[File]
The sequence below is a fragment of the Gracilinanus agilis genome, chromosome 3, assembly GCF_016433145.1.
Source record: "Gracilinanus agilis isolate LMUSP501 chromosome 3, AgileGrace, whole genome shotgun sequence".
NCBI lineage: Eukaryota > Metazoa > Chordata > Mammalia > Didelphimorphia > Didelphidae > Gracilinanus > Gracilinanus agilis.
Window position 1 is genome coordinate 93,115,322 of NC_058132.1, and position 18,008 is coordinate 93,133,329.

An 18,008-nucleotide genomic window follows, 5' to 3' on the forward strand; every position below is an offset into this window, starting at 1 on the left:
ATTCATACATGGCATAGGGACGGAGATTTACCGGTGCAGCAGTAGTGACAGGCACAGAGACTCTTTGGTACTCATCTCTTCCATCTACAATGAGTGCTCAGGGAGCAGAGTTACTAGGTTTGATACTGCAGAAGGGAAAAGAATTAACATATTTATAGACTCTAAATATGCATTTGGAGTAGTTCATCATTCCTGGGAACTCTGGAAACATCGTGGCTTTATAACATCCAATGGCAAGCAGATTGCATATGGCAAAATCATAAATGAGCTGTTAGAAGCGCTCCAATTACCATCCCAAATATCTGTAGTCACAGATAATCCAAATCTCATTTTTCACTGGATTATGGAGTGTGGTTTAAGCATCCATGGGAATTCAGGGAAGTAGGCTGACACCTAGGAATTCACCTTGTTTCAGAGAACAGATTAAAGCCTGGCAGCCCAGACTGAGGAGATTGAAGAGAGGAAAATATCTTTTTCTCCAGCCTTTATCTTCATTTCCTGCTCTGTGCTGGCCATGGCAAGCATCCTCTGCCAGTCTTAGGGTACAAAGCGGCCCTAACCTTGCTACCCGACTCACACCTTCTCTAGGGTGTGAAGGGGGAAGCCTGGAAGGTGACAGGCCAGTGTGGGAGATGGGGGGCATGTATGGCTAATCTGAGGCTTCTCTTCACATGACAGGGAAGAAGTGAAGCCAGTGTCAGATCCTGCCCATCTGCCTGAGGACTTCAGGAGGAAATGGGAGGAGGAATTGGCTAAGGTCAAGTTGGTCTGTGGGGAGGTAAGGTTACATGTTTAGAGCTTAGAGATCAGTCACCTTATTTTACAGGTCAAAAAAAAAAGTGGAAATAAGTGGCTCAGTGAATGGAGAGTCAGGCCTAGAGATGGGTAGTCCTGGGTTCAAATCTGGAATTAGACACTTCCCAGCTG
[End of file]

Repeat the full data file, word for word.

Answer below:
The sequence below is a fragment of the Gracilinanus agilis genome, chromosome 3, assembly GCF_016433145.1.
Source record: "Gracilinanus agilis isolate LMUSP501 chromosome 3, AgileGrace, whole genome shotgun sequence".
NCBI lineage: Eukaryota > Metazoa > Chordata > Mammalia > Didelphimorphia > Didelphidae > Gracilinanus > Gracilinanus agilis.
Window position 1 is genome coordinate 93,115,322 of NC_058132.1, and position 18,008 is coordinate 93,133,329.

An 18,008-nucleotide genomic window follows, 5' to 3' on the forward strand; every position below is an offset into this window, starting at 1 on the left:
ATTCATACATGGCATAGGGACGGAGATTTACCGGTGCAGCAGTAGTGACAGGCACAGAGACTCTTTGGTACTCATCTCTTCCATCTACAATGAGTGCTCAGGGAGCAGAGTTACTAGGTTTGATACTGCAGAAGGGAAAAGAATTAACATATTTATAGACTCTAAATATGCATTTGGAGTAGTTCATCATTCCTGGGAACTCTGGAAACATCGTGGCTTTATAACATCCAATGGCAAGCAGATTGCATATGGCAAAATCATAAATGAGCTGTTAGAAGCGCTCCAATTACCATCCCAAATATCTGTAGTCACAGATAATCCAAATCTCATTTTTCACTGGATTATGGAGTGTGGTTTAAGCATCCATGGGAATTCAGGGAAGTAGGCTGACACCTAGGAATTCACCTTGTTTCAGAGAACAGATTAAAGCCTGGCAGCCCAGACTGAGGAGATTGAAGAGAGGAAAATATCTTTTTCTCCAGCCTTTATCTTCATTTCCTGCTCTGTGCTGGCCATGGCAAGCATCCTCTGCCAGTCTTAGGGTACAAAGCGGCCCTAACCTTGCTACCCGACTCACACCTTCTCTAGGGTGTGAAGGGGGAAGCCTGGAAGGTGACAGGCCAGTGTGGGAGATGGGGGGCATGTATGGCTAATCTGAGGCTTCTCTTCACATGACAGGGAAGAAGTGAAGCCAGTGTCAGATCCTGCCCATCTGCCTGAGGACTTCAGGAGGAAATGGGAGGAGGAATTGGCTAAGGTCAAGTTGGTCTGTGGGGAGGTAAGGTTACATGTTTAGAGCTTAGAGATCAGTCACCTTATTTTACAGGTCAAAAAAAAAAGTGGAAATAAGTGGCTCAGTGAATGGAGAGTCAGGCCTAGAGATGGGTAGTCCTGGGTTCAAATCTGGAATTAGACACTTCCCAGCTG